Rising Labour star threatens to unseat Tory grandee Iain Duncan Smith
Faiza Shaheen looks to score election upset by turfing out former Tory leader in London
“But it’s my name on the ballot,” implores Faiza Shaheen to a constituent on Cherrydown Avenue in north London as the Labour candidate aims to score one of the biggest upsets of the UK general election.
The left-wing economist is out on one of her final canvasses of the campaign as she tries to win over undecided voters.
She is hoping to unseat Conservative grandee Iain Duncan Smith, the party’s former leader and an MP since 1992, in the Tory bulwark of Chingford and Woodford Green on the edge of London.
It is a tough sell to the Royal Mail postman on his doorstep who has, like many voters, misgivings about Labour leader Jeremy Corbyn.
It does not stop 36-year-old Shaheen, an Oxford graduate with a PhD, spending more than 15 minutes at his door on a cold, damp December evening trying to turn him away from the Tories.
Shaheen, a director of a centre-left think tank, is stunned the “postie” is leaning that way.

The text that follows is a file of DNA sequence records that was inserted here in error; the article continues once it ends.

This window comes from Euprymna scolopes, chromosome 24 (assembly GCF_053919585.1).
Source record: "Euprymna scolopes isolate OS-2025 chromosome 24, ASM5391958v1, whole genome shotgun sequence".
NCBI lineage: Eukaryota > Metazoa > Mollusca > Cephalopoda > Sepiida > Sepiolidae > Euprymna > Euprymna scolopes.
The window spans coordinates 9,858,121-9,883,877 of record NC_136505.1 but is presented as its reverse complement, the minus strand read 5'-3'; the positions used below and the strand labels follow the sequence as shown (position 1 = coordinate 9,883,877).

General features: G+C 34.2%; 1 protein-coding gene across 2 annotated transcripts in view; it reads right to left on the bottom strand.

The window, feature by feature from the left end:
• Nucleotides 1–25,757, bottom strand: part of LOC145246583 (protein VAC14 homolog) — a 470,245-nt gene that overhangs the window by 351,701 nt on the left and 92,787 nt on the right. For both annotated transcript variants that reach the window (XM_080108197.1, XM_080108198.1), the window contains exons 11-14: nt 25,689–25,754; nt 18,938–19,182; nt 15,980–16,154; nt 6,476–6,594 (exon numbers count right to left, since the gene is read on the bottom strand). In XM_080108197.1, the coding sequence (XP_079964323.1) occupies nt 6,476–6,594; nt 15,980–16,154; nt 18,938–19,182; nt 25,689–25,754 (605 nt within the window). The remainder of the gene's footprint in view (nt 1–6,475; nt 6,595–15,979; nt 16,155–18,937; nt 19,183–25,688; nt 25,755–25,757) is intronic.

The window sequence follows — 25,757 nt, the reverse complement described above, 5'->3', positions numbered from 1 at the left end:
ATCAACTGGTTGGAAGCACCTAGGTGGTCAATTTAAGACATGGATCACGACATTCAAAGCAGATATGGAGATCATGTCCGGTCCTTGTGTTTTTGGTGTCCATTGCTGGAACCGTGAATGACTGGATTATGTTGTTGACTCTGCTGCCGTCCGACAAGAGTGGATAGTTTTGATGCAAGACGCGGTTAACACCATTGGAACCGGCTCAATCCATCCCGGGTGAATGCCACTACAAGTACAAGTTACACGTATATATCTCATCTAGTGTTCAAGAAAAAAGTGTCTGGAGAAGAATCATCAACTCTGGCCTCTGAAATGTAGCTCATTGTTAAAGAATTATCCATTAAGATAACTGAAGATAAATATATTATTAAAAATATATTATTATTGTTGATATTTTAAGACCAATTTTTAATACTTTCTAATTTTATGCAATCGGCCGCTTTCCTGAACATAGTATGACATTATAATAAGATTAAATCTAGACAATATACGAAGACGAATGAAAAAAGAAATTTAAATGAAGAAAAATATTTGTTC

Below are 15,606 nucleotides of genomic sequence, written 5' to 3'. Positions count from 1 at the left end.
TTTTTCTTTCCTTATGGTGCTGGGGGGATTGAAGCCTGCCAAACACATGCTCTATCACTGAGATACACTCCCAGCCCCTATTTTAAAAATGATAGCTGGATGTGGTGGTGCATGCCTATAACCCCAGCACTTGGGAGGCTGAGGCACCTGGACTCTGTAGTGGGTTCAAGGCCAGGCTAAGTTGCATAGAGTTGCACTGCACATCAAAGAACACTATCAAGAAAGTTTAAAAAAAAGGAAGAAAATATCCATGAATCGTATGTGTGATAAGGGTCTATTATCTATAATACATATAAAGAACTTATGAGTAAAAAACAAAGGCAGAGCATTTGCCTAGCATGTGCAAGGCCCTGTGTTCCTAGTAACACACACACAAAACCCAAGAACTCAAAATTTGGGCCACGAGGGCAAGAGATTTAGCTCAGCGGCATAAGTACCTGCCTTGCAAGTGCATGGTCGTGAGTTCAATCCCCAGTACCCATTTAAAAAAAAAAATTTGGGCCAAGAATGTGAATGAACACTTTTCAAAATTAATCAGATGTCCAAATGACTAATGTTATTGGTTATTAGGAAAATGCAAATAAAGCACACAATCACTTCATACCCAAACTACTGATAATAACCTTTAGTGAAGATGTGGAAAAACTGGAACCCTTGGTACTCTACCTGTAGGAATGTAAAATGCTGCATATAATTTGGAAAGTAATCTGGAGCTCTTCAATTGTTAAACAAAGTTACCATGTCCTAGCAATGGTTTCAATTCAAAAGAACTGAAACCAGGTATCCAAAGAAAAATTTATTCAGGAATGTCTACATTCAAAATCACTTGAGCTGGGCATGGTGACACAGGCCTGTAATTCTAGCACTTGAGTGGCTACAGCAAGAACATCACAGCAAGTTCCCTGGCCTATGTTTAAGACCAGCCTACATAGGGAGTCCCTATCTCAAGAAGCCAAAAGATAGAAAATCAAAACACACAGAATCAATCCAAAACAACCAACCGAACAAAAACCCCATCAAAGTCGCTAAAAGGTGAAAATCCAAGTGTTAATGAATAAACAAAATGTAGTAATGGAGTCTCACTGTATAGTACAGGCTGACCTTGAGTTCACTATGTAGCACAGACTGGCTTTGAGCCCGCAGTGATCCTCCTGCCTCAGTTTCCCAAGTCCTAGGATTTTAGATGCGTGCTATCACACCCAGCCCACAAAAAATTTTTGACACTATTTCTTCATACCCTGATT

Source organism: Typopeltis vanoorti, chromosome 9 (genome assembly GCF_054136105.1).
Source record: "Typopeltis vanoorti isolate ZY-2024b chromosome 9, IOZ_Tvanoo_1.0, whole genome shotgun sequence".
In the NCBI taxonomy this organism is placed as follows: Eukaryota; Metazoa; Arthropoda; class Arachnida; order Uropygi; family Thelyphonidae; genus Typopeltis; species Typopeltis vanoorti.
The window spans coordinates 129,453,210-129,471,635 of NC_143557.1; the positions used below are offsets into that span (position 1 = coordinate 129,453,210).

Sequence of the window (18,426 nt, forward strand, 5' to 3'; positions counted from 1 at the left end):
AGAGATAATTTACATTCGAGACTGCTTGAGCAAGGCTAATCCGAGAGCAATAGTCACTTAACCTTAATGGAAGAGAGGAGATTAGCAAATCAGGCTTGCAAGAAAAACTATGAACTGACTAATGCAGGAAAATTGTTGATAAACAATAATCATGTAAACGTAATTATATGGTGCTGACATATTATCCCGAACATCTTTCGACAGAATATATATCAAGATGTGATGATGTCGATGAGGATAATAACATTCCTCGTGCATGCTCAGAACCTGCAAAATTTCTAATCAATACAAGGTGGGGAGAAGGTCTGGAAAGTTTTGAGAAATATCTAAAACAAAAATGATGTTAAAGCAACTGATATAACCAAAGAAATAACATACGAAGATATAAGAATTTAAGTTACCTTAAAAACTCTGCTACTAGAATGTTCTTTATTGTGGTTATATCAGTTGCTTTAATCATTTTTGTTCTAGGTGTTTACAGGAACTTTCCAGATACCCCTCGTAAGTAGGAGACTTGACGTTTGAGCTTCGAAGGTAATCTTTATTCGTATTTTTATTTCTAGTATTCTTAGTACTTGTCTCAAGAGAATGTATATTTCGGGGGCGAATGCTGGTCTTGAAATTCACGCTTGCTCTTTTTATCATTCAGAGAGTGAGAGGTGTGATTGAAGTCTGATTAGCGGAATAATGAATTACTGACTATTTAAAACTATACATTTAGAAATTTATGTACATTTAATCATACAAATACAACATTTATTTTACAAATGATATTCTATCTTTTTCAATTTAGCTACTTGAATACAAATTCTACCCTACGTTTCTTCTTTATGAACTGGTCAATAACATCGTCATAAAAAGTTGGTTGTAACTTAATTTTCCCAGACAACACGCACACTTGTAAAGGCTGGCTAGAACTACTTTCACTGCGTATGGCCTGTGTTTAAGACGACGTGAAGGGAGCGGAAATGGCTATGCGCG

“I know exactly what they think of us because I have seen them, the Etonians of the world, the Jacob Rees Moggs and the Boris Johnsons,” Shaheen says she told the man. “If you think that they have got your interests at heart, then I am sorry you are completely wrong.”
Akin Gazi, Shaheen’s husband, tells The Irish Times the postman was being won over by Shaheen’s local, working-class roots in this outer-London suburb.
The daughter of a mechanic father from Fiji and lab technician mother from Pakistan, Shaheen comes from Muslim home. She has been compared to Alexandria Ocasio-Cortez, the young Democrat turning heads in the US.
She points out to the postman that she worked in a cafe up the road from his house as a teenager.
“That was the chink in his armour. We started to break him down a little bit,” says Gazi, referring to Shaheen’s “star power” that is getting her noticed with her impressive personal backstory, slick campaign video and a smart social media blitz.